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are not without considerable faults, some of which have just been hinted. The eloquence of Taylor is great; but it is not eloquence of the highest class, it is far too Asiatic, too much in the style of Chrysostom and other declaimers of the fourth century, by the study of whom he had probably vitiated his taste. His learning is ill-placed, and his arguments often as much so; not to mention that he has the common defect of alleging nugatory proofs. His vehemence loses its effect by the circuity of his pleonastic language : his sentences are of endless length, and hence not only altogether unmusical, but not always reducible to grammar. But he is still the greatest ornament of the English pulpit up to the middle of the seventeenth century; and we have no reason to believe, or rather much reason to disbelieve, that he had any petitor in other languages."
8. Many distinguished theologians, whose writings were entirely controversial, or not eminent as literary compositions, must be allowed to pass unnoticed. But we are not deviating from the order of time, in here naming two learned controversialists whose fame has survived their own age. The one, commonly known as the “ever
memorable John Hales of Eton,” busied himself chiefly in attacking the ecclesiastical system of which Andrewes had been the most skilful defender, and Laud the most active promoter. The other, William Chillingworth, has been declared by Locke and Reid to have been one of the best of all reasoners. The work which preserves his memory, “The Religion of Protestants a Safe Way to Salvation,” is directed against Romanism, especially impugning the authority of tradition and maintaining the sufficiency of Scripture.
These names introduce us to the theological writings of the Commonwealth and Protectorate, which, however, do by no means possess a literary importance comparable with that of the preceding times. The Puritan divines, with few exceptions, found occupation more than enough, in the share they now took in public affairs, and in the contests which sprang out of their own diversities of opinion. Some of the ablest among them wrote no works that possess general interest : some, like Calamy, the leader, for a time at least, of the Presbyterians, hardly wrote any thing at all. Others, likewise, whose time of action came chiefly after the Restoration, will then present themselves under another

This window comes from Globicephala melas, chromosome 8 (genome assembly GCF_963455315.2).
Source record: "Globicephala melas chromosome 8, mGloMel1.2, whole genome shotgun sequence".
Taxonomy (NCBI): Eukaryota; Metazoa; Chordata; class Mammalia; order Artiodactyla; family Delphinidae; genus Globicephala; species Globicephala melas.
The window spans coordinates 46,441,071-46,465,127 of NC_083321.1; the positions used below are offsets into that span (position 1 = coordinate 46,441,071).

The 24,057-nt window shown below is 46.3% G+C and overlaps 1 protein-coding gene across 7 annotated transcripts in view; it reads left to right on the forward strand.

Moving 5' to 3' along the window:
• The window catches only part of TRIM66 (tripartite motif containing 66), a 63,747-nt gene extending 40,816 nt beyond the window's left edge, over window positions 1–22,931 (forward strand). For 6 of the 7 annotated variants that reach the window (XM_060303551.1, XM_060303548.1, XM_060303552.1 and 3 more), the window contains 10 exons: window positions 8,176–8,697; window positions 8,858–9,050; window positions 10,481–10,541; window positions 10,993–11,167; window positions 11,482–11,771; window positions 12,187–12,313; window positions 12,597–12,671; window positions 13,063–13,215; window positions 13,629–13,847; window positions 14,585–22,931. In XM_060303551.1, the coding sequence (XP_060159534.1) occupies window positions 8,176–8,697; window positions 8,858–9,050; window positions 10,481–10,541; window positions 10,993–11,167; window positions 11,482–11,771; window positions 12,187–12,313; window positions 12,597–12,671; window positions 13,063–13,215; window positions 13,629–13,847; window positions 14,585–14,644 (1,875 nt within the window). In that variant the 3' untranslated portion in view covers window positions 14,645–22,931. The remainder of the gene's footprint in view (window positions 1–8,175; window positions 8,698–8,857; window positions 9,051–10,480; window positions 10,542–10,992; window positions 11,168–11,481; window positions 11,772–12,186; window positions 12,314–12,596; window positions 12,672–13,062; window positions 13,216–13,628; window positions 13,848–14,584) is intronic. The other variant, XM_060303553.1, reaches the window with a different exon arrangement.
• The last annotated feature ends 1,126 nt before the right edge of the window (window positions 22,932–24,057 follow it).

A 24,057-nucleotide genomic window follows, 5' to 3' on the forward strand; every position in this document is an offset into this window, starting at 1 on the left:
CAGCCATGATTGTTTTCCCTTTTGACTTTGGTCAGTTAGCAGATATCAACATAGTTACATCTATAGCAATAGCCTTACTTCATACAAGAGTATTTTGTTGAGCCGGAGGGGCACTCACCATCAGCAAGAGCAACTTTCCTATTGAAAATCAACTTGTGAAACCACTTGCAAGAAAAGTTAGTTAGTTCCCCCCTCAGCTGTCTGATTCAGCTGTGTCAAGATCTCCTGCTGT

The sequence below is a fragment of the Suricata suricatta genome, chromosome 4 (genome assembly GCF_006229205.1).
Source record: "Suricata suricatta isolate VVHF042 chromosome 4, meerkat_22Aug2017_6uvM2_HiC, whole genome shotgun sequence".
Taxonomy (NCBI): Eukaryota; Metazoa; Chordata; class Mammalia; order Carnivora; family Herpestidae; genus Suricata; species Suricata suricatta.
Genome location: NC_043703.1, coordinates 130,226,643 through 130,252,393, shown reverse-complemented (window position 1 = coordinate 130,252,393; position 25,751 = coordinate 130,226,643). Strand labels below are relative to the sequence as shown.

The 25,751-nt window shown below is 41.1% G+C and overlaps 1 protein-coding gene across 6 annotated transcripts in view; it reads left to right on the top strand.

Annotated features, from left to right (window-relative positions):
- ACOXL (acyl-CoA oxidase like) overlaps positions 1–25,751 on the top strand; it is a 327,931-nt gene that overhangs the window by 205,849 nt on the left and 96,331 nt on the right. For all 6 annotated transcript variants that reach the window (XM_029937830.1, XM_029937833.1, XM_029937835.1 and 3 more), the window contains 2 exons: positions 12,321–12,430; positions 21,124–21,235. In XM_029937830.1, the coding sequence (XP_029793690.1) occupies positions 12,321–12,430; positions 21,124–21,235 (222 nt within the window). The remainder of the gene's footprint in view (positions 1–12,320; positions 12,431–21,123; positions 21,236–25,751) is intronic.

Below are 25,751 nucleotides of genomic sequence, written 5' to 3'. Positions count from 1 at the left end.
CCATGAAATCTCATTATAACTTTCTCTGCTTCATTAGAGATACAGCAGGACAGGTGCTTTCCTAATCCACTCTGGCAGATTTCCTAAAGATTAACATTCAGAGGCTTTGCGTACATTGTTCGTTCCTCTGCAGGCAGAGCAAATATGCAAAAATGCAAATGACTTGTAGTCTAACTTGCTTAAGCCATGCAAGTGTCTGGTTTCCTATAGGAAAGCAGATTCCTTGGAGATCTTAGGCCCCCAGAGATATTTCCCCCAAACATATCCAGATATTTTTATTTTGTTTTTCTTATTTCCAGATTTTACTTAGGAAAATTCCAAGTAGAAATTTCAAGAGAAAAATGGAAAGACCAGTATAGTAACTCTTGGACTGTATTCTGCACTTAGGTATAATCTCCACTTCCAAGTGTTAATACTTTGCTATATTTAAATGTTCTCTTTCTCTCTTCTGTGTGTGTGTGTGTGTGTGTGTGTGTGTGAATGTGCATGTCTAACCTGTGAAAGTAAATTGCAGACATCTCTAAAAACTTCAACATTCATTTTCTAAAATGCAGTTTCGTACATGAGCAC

But to the age of our illustrious ancients belonged distinctively, in spirit as well as in manner, in thought as well as in style,
* Hallam : Introduction to the Literature of Europe.
B 1615 d. 1691.
the celebrated man who, Hall and Taylor and other churchmen having in the meantime been put to silence, was beyond all doubt the intellectual chief of the theologians belonging to the close of our great period.
The name of Richard Baxter would claim a place in
the literary history of his time, although the topics on which his great talents were employed had been the most trifling of all, instead of being, as they were, the most momentous. Filling many volumes, written with ceaseless haste, produced in continual pain of body and not infrequent persecution and trouble, expressed with the clumsiness of a writer who understood little about laws of style and cared still less, and flowing from a mind whose knowledge was very various but nowhere very exact, they are the monuments of an indomitable
purpose that has never been surpassed: and not less extraordinary are they in the combination of faculties and capacities which they evince, powers indeed so diverse, and used with so unsparing a readiness, that the work is often all the worse in general effect for the very fulness of the intellect by which it was dictated. If Andrewes, with modern discipline, would probably have been one of the greatest of English orators, Baxter might certainly, had he so willed it, have bequeathed to us either consummate masterpieces of impressive eloquence, or records of philosophic thought unsurpassed in analytic subtlety. But the pastor of Kidderminster lived, not for worldly fame or the pleasure of intellectual exertion, but for the teaching of what he held to be truth, and for the service of the Maker, in whose presence he every hour expected to stand. His thoughts were hurried forward too quickly for clear exposition, by the eager impetuosity of his temperament: and they were confined, by his overwhelming sense of religious responsibility, to a track which admitted too few accessory and illustrative ideas. All his writings, as he himself has told us, were set down with the haste of a man who, remembering that he laboured under mortal disease, never counted on finishing the page he had begun.
When regarded merely in a literary view, his works are surprising fruits of circumstances so unfavourable. But they have in themselves very great value, both for their originality and acuteness of thought, and for their vigorous and passionate though very unpolished eloquence. Nor can any thing be finer than the tone of piety which sheds its halo over them, or the courageous integrity with which the writer now probes every alleged truth to its roots, and now turns back to acknowledge and retrieve his own errors.